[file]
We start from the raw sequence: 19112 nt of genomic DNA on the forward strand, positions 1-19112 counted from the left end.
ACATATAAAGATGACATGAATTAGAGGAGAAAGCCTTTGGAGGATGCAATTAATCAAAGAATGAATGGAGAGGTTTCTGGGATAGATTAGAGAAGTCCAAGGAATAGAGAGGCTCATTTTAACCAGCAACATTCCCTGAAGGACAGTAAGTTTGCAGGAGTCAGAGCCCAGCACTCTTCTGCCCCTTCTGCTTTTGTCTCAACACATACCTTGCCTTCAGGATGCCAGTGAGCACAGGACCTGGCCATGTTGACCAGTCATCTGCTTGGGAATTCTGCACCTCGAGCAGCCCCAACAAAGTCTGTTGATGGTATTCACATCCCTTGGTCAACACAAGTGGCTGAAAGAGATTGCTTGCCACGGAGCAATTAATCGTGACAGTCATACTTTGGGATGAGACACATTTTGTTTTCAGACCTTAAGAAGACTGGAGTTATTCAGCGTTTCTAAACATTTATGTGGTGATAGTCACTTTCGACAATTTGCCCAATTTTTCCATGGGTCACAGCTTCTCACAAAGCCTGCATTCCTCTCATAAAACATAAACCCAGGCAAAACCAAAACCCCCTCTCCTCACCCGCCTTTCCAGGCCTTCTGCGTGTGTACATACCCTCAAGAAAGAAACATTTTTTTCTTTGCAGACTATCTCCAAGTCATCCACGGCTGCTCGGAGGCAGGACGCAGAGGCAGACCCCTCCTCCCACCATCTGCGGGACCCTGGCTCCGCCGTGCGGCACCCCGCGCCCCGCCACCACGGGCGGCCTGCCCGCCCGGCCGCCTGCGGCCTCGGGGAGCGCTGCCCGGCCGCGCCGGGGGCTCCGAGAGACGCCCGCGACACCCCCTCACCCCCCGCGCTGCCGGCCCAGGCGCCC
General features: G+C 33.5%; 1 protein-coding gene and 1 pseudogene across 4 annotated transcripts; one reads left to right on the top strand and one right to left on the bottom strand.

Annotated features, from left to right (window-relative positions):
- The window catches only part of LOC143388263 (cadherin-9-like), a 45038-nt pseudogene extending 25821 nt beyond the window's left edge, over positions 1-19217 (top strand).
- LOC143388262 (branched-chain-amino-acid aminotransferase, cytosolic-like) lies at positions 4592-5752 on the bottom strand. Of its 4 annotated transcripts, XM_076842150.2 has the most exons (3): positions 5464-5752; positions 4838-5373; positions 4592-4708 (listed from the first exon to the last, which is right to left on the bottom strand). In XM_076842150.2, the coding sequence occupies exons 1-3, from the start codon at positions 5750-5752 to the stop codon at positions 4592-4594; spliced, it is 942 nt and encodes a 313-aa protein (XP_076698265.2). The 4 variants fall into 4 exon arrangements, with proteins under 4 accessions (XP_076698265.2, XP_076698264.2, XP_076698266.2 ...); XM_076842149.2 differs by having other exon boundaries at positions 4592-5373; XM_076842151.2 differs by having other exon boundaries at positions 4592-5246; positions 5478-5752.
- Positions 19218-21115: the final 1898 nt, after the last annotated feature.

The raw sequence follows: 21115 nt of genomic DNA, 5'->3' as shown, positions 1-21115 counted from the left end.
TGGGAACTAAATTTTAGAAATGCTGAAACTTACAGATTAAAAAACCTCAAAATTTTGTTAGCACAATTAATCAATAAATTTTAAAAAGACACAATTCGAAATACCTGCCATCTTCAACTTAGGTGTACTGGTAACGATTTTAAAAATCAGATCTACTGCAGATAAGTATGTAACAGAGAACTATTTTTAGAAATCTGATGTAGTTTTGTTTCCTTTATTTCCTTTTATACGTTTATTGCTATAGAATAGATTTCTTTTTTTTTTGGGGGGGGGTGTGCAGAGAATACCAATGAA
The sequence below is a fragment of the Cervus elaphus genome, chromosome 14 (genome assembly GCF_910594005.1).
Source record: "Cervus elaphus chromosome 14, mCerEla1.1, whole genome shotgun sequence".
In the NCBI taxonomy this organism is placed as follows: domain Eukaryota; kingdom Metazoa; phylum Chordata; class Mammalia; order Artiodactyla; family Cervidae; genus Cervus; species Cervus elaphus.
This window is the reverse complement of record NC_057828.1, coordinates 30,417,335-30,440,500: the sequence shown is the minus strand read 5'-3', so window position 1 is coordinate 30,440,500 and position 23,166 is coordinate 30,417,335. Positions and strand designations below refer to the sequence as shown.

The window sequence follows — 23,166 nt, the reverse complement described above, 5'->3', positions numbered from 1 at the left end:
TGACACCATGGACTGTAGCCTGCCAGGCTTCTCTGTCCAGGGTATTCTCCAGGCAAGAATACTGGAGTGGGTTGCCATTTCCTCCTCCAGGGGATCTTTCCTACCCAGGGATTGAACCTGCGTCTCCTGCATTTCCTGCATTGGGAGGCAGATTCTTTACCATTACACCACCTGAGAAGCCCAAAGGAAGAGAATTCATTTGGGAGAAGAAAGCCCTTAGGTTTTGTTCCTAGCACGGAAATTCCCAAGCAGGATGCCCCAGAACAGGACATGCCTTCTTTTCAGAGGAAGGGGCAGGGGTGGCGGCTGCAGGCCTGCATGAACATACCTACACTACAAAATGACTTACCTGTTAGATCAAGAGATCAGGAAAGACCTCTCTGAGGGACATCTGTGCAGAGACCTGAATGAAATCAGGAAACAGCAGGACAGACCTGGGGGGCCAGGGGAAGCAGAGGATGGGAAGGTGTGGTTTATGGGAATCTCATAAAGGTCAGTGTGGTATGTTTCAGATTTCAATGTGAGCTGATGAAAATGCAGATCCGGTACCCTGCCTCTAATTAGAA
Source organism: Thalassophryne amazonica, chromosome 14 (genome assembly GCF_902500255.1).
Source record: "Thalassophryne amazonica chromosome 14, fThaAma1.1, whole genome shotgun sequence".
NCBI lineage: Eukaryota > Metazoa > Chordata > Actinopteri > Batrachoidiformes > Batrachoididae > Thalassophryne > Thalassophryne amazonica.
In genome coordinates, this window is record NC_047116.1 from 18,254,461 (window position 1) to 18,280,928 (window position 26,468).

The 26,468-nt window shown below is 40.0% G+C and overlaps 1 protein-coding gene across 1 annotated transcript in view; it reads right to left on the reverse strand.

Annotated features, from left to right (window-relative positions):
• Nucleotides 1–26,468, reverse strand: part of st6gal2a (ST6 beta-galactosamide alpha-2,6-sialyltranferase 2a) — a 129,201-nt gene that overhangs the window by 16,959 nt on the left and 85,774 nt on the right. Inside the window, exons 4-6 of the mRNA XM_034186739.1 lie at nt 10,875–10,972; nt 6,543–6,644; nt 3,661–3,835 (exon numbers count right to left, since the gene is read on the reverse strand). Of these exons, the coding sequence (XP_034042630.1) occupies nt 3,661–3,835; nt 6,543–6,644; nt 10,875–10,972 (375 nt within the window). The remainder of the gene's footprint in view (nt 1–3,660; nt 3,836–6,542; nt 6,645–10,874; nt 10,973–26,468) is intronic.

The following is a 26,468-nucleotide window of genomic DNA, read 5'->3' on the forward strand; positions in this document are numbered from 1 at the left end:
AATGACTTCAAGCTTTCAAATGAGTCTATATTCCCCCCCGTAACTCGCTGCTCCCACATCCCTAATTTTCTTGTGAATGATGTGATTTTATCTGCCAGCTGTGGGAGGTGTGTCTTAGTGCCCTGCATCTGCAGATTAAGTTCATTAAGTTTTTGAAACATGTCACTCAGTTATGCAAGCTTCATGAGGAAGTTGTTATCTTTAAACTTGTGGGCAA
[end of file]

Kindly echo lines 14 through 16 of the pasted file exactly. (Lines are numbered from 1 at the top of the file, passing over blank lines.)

The window sequence follows — 23,166 nt, the reverse complement described above, 5'->3', positions numbered from 1 at the left end:
TGACACCATGGACTGTAGCCTGCCAGGCTTCTCTGTCCAGGGTATTCTCCAGGCAAGAATACTGGAGTGGGTTGCCATTTCCTCCTCCAGGGGATCTTTCCTACCCAGGGATTGAACCTGCGTCTCCTGCATTTCCTGCATTGGGAGGCAGATTCTTTACCATTACACCACCTGAGAAGCCCAAAGGAAGAGAATTCATTTGGGAGAAGAAAGCCCTTAGGTTTTGTTCCTAGCACGGAAATTCCCAAGCAGGATGCCCCAGAACAGGACATGCCTTCTTTTCAGAGGAAGGGGCAGGGGTGGCGGCTGCAGGCCTGCATGAACATACCTACACTACAAAATGACTTACCTGTTAGATCAAGAGATCAGGAAAGACCTCTCTGAGGGACATCTGTGCAGAGACCTGAATGAAATCAGGAAACAGCAGGACAGACCTGGGGGGCCAGGGGAAGCAGAGGATGGGAAGGTGTGGTTTATGGGAATCTCATAAAGGTCAGTGTGGTATGTTTCAGATTTCAATGTGAGCTGATGAAAATGCAGATCCGGTACCCTGCCTCTAATTAGAA
Source organism: Thalassophryne amazonica, chromosome 14 (genome assembly GCF_902500255.1).